If the attacker tries to initiate authentication while you are not, you should be alerted by the fact that you will receive an SMS that you did not request. There are few practical means by which someone might surreptitiously intercept an SMS sent to your phone without you also receiving it or soon noticing something else amiss.

This is all rendered moot anyway, if you're subjected to a Man-in-the-Browser attack.

Also, since most SMS authentication implementations use the SMS authenticator as a second factor, I'd really be more concerned about how the first authentication factor was compromised. If not done via bare social engineering, it was probably through some browser or OS exploit which resulted in a keylogger on your system. Then, we're not many steps from the Man-in-the-Browser situation that effectively results in total compromise regardless of your authentication method.

  • " There are few practical means by which someone might surreptitiously intercept an SMS sent to your phone without you also receiving it or soon noticing something else amiss." Dangerous advice - insider attacks, or social engineering attacks (see my answer) can indeed allow an attacker to intercept SMS. And good two-factor authentication offers some protection even if the browser is utterly compromised (e.g. German ChipTAN ).
    – sleske
    Commented Oct 28, 2016 at 15:02

Everybody (even Schneier?) seems to be missing a crucial piece:

If your phone is lost/stolen, you're already toast, since your SIM is in it!

It's astonishing to me that no one seems to have noticed this as far as I can tell, but SMS suffers from the fact that it doesn't require you to even be able to access the data on your phone.

Even if telecommunication was encrypted, and even if your phone is locked and encrypted, if you have SMS or call-based authentication enabled and your phone is stolen, you're completely toast until the time you manage to find a way to get your provider to deactivate your SIM (and report to law enforcement, etc.) An attacker literally needs less than 1 minute to remove your SIM card and put it in another phone to get the text message, so by the time you manage to report the issue, he'll almost certainly have had the chance to try this a dozen times and then turn off your phone or just put it back so he can't be tracked.

Your only luck here when using SMS 2FA is if the attacker doesn't know your username, or that your SIM is locked securely against use in another phone:

  1. If your phone was on when it was lost or stolen, chances are it's written somewhere on your login screen or will pop up as a notification at some point.

  2. If you just got mugged and you managed to turn off your phone, your ID or credit card probably went with your phone, in which case your username or email is probably not that hard to guess or find on Google. If your phone was on, then (1) is still a risk too.

  3. If the attacker knew you somehow, then you're almost definitely toast.
    Like, say, you leave your phone on your desk while you're out to lunch, and someone comes by to swap the SIM, get the SMS, and swap it back. It'd only take a few minutes if no one is watching.

So while you can worry about someone trying to intercept your communication with a Stingray-like apparatus or by infiltrating your telephone provider's facilities, the reality is that a man-in-the-middle is not the actual risk for most people. The real risk is at the endpoint -- i.e., you. Lose your phone, and phone call- and SMS-based verification will completely turn against you no matter how strong your passwords or encryption are.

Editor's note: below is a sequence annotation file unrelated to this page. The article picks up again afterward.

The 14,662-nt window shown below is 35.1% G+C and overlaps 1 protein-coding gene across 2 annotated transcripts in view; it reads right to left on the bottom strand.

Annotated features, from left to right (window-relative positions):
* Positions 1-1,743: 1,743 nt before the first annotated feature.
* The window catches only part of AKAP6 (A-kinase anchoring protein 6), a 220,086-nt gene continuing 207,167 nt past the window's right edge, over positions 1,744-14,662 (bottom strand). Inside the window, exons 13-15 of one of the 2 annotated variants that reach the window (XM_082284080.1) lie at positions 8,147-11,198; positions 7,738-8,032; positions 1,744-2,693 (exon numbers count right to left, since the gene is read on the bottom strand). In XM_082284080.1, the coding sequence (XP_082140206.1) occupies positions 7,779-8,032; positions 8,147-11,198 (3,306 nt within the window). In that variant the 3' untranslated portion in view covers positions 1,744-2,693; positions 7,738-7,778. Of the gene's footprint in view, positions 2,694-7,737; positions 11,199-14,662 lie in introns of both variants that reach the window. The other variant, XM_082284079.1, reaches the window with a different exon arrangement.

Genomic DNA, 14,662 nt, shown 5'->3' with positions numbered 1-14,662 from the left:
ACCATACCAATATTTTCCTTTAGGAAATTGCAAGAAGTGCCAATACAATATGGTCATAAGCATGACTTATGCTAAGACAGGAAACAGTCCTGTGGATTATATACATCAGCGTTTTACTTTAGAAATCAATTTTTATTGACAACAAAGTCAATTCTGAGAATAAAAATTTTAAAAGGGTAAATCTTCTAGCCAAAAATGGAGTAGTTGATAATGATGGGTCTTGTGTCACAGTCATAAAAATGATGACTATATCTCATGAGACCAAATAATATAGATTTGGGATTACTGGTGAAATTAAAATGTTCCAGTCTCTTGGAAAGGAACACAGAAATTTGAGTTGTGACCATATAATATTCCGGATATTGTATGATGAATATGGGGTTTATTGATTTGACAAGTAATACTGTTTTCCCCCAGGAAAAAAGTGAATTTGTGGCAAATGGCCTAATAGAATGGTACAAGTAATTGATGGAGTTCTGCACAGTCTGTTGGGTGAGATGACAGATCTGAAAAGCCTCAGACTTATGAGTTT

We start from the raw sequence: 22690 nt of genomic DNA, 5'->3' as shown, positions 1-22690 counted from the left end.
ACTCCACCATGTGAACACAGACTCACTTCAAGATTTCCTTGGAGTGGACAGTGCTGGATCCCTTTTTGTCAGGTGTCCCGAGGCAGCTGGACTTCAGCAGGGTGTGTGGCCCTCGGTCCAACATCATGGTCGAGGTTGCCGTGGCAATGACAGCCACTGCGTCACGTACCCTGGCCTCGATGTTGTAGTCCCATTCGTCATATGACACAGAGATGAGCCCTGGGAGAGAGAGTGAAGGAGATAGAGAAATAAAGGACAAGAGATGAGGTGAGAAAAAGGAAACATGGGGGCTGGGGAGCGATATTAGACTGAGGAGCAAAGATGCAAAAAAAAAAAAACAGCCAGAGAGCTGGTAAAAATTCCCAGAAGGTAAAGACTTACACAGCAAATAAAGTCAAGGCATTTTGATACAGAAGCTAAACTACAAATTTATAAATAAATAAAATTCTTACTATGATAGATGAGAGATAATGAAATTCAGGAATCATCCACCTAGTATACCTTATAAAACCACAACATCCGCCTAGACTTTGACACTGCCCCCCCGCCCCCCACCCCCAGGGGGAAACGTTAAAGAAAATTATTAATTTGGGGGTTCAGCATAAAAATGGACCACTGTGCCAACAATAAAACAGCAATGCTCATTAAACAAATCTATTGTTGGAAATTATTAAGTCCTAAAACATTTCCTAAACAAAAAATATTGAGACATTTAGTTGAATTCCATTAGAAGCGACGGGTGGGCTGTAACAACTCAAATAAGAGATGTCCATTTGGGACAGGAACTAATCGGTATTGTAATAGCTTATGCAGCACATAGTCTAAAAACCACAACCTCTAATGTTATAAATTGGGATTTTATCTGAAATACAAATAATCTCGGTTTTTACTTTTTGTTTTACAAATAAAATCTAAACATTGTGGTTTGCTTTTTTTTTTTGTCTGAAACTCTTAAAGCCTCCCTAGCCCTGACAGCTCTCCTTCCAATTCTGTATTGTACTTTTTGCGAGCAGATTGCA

• 1
    Sorry, this does not make sense to me. The question is about 2FA - the "2" means SMS is used in addition to something else, usually username+password. So while stealing the SIM card is a way to access the 2nd factor, you still need username+password. Thus to me this answer boils down to "You can intercept an SMS by obtaining someone's SIM card", which is true but obvious.
    – sleske
    Commented Sep 8, 2017 at 9:27
  • And yes, most security is lost if you login and do business on the same phone that you used to receive the SMS. As a matter of fact, most German banks explicitly forbid the use of SMS authentication and online banking on a single phone - you're supposed to use a computer (or different phone) for the actual banking, in case your phone is compromised.
    – sleske
    Commented Sep 8, 2017 at 9:29
  • @sleske: Have you seen what Google does when you tell it you forgot your password? It takes your 2FA SMS number and suggests this. That's what I'm talking about. Any attacker could reset your password like this. And I don't know why you're talking about business phones in Germany. I'm talking about ordinary people -- consumers. And somewhere more typical than Germany in terms of strictness (generally US unless specified otherwise).
    – user541686
    Commented Sep 8, 2017 at 9:52
  • @sleske: (Note that I'm not just talking about Google. I'm pretty sure I've seen other companies do this too. Google is just a prominent example here.)
    – user541686
    Commented Sep 8, 2017 at 10:15
  • 1
    Yes, Google allows you to recover your account via SMS. But that is not 2FA - because you only need the phone. The question is about 2FA, which by definition requires more than just a SMS. That's what I wanted to point out: What you write is true, but does not answer the question as asked. And incidentally, I'm genuinely curious what "typical strictness" is for you, and why Germany is not representative.
    – sleske
    Commented Sep 8, 2017 at 11:19

You must log in to answer this question.

Not the answer you're looking for? Browse other questions tagged .